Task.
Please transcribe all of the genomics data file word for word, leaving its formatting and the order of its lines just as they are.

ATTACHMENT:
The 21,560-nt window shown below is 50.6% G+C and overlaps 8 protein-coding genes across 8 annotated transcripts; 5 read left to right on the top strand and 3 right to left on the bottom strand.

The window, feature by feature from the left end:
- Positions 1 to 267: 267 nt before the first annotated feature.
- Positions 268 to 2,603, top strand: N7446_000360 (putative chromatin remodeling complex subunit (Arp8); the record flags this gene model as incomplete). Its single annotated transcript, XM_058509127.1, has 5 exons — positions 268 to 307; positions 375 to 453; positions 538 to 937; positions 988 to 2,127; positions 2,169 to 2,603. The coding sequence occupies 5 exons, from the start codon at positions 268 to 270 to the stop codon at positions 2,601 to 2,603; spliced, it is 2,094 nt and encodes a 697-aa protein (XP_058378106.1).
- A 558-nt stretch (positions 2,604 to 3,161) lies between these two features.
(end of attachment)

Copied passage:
The 21,560-nt window shown below is 50.6% G+C and overlaps 8 protein-coding genes across 8 annotated transcripts; 5 read left to right on the top strand and 3 right to left on the bottom strand.

The window, feature by feature from the left end:
- Positions 1 to 267: 267 nt before the first annotated feature.
- Positions 268 to 2,603, top strand: N7446_000360 (putative chromatin remodeling complex subunit (Arp8); the record flags this gene model as incomplete). Its single annotated transcript, XM_058509127.1, has 5 exons — positions 268 to 307; positions 375 to 453; positions 538 to 937; positions 988 to 2,127; positions 2,169 to 2,603. The coding sequence occupies 5 exons, from the start codon at positions 268 to 270 to the stop codon at positions 2,601 to 2,603; spliced, it is 2,094 nt and encodes a 697-aa protein (XP_058378106.1).
- A 558-nt stretch (positions 2,604 to 3,161) lies between these two features.